Parsons is scheduled to meet with Harper and Nova Scotia Premier Darrell Dexter today.
According to Parsons, four boys sexually assaulted her daughter when she was 15. Rehtaeh was then said to have been mocked by classmates, enduring relentless harassment and humiliation after a photo of the attack was circulated at her Cole Harbour, N.S., school and on social media.
On April 7, Rehtaeh was taken off life support after attempting to take her own life a few days earlier. She was 17.
The public outcry over the case prompted the Nova Scotia government to announce a plan for an independent review into both the police investigation and the Crown attorney’s office that advised police not to lay charges in Rehtaeh’s case.
But Halifax privacy lawyer David Fraser told the CBC radio show Maritime Noon that policymakers shouldn’t be too hasty coming up with laws “in the heat of the moment.”
“We have laws related to sexual assault, we have laws related to people engaging in sexual activity without adequate consent, we have laws related to the possession of child pornography and the dissemination of child pornography. It would seem, at least based on the information that’s out there, that these laws should be applicable in these circumstances,” said Fraser.
“But if we have an inquiry that delves into it, that looks into the adequacy of the investigation, the adequacy of the investigative tools that the police have at their disposal, and also the adequacy of the laws — perhaps one of the recommendations will be to tweak things, but I really do hesitate, in the heat of the moment, to come up with new laws that might have unforeseen consequences, particularly when it appears that the laws we have in place right now should be up to the task.”
Dexter says new technology needs new laws
Dexter does not share Fraser’s view on existing legislation.
“I just profoundly disagree,” said Dexter. “The simple fact of the matter is that these are new kinds of technology, they give rise to events that society has not dealt with in the past and the only way to drive home that the things that are being done are unacceptable, is to have sanctions that reflect the seriousness that we take these events, these kinds of activities.”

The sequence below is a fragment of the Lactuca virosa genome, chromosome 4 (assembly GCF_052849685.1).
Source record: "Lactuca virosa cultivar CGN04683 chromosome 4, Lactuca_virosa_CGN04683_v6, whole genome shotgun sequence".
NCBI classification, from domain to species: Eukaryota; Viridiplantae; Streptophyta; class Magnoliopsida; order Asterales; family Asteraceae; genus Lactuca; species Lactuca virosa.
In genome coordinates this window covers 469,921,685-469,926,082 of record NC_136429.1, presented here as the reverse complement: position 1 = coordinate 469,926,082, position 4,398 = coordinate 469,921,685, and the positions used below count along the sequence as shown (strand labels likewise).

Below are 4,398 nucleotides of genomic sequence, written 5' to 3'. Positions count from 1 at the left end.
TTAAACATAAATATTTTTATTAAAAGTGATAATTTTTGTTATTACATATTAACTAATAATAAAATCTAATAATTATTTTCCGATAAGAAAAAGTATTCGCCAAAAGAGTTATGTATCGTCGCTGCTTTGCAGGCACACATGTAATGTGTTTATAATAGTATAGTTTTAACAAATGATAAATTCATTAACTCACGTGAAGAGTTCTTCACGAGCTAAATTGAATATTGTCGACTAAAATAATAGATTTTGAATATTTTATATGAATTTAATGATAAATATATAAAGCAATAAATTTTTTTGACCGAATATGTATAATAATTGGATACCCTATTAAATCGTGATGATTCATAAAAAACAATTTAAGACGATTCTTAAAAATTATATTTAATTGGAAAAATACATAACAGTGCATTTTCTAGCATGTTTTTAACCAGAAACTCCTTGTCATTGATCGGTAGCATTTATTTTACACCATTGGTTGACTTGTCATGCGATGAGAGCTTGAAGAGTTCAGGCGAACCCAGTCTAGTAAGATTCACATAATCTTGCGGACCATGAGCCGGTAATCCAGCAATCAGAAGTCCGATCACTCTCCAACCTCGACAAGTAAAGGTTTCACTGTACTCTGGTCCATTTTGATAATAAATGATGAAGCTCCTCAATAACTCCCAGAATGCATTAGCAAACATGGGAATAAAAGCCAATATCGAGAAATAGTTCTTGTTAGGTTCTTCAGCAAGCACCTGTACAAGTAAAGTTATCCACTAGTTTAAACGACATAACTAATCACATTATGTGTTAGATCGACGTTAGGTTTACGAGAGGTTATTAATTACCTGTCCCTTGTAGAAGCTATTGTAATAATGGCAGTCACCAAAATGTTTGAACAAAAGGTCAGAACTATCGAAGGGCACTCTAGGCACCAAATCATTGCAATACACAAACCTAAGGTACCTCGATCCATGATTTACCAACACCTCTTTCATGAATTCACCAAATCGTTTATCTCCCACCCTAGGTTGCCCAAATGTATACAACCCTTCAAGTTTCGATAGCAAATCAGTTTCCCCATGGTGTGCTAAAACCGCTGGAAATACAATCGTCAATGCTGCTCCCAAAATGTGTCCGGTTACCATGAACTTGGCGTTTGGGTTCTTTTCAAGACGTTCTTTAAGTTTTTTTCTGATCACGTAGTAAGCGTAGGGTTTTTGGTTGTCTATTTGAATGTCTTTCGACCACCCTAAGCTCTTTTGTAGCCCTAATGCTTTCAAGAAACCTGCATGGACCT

Dexter said there’s a need to clarify where federal jurisdiction begins and where provincial jurisdiction ends when it comes to cases involving the use of social media technology.
“We’ll see I guess, from a review of the investigation whether or not there were gaps in that ... but this is another thing that I think we need to talk to the prime minister about — is this whole question of, in a system that overlaps between provincial and federal jurisdiction, how do we ensure in these kinds of emerging technologies, these emerging activities, that there is not a gap in those activities.”
He said modern technology is a double-edged sword.
“New technology has many benefits, it creates awareness and understanding and connects people but there is also a dark side to that technology and when it is misused it can cause great harm to people. And the question is, how do we as a society respond to that?” said Dexter.
“We have some proposals that we are advancing. There seems to be an emerging consensus among the provinces and I intend to press the prime minister to move forward on this.”
The premier said the province is responsible for administration of justice, “however we can only use the tools that we have,” and he said jurisdiction over wireless communication and jurisdiction of the Criminal Code are federal matters.
Dexter said there is also a need for more specific legislation on the transmission of images of a sexual nature.“At the time they were taken, there may have been consent to the making of the photograph, it is the transmission of that photograph which is not consensual and of course can do great harm to people,” he said.
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